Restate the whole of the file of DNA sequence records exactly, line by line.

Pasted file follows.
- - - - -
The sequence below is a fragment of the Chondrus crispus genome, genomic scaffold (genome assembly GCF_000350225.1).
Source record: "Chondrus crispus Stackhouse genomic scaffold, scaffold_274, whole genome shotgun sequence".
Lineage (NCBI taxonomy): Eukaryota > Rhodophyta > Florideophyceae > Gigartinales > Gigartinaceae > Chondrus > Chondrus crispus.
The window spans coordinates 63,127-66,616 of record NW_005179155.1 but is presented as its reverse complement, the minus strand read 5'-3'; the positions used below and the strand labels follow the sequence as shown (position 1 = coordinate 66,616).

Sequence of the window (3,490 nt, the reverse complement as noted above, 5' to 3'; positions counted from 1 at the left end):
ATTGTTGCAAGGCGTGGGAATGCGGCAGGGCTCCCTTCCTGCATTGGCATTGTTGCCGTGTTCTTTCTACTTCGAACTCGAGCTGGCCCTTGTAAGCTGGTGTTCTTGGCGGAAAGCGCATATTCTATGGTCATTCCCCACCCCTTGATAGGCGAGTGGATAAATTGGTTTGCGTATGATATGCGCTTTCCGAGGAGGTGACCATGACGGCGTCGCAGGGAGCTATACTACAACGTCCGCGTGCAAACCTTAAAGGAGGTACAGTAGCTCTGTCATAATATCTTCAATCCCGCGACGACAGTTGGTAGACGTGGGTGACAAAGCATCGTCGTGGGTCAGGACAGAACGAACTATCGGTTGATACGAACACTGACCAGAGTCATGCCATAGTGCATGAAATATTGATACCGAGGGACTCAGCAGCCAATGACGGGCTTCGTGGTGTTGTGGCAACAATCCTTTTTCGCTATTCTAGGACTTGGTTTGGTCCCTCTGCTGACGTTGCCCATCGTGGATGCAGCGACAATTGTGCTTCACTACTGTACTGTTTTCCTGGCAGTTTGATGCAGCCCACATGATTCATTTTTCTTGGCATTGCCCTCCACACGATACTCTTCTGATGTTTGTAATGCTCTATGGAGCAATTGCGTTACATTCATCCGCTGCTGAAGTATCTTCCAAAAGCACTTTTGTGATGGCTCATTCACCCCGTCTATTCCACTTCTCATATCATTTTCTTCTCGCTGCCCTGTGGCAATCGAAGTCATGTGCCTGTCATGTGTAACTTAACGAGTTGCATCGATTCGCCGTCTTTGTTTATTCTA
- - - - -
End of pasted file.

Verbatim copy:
The sequence below is a fragment of the Chondrus crispus genome, genomic scaffold (genome assembly GCF_000350225.1).
Source record: "Chondrus crispus Stackhouse genomic scaffold, scaffold_274, whole genome shotgun sequence".
Lineage (NCBI taxonomy): Eukaryota > Rhodophyta > Florideophyceae > Gigartinales > Gigartinaceae > Chondrus > Chondrus crispus.
The window spans coordinates 63,127-66,616 of record NW_005179155.1 but is presented as its reverse complement, the minus strand read 5'-3'; the positions used below and the strand labels follow the sequence as shown (position 1 = coordinate 66,616).

Sequence of the window (3,490 nt, the reverse complement as noted above, 5' to 3'; positions counted from 1 at the left end):
ATTGTTGCAAGGCGTGGGAATGCGGCAGGGCTCCCTTCCTGCATTGGCATTGTTGCCGTGTTCTTTCTACTTCGAACTCGAGCTGGCCCTTGTAAGCTGGTGTTCTTGGCGGAAAGCGCATATTCTATGGTCATTCCCCACCCCTTGATAGGCGAGTGGATAAATTGGTTTGCGTATGATATGCGCTTTCCGAGGAGGTGACCATGACGGCGTCGCAGGGAGCTATACTACAACGTCCGCGTGCAAACCTTAAAGGAGGTACAGTAGCTCTGTCATAATATCTTCAATCCCGCGACGACAGTTGGTAGACGTGGGTGACAAAGCATCGTCGTGGGTCAGGACAGAACGAACTATCGGTTGATACGAACACTGACCAGAGTCATGCCATAGTGCATGAAATATTGATACCGAGGGACTCAGCAGCCAATGACGGGCTTCGTGGTGTTGTGGCAACAATCCTTTTTCGCTATTCTAGGACTTGGTTTGGTCCCTCTGCTGACGTTGCCCATCGTGGATGCAGCGACAATTGTGCTTCACTACTGTACTGTTTTCCTGGCAGTTTGATGCAGCCCACATGATTCATTTTTCTTGGCATTGCCCTCCACACGATACTCTTCTGATGTTTGTAATGCTCTATGGAGCAATTGCGTTACATTCATCCGCTGCTGAAGTATCTTCCAAAAGCACTTTTGTGATGGCTCATTCACCCCGTCTATTCCACTTCTCATATCATTTTCTTCTCGCTGCCCTGTGGCAATCGAAGTCATGTGCCTGTCATGTGTAACTTAACGAGTTGCATCGATTCGCCGTCTTTGTTTATTCTA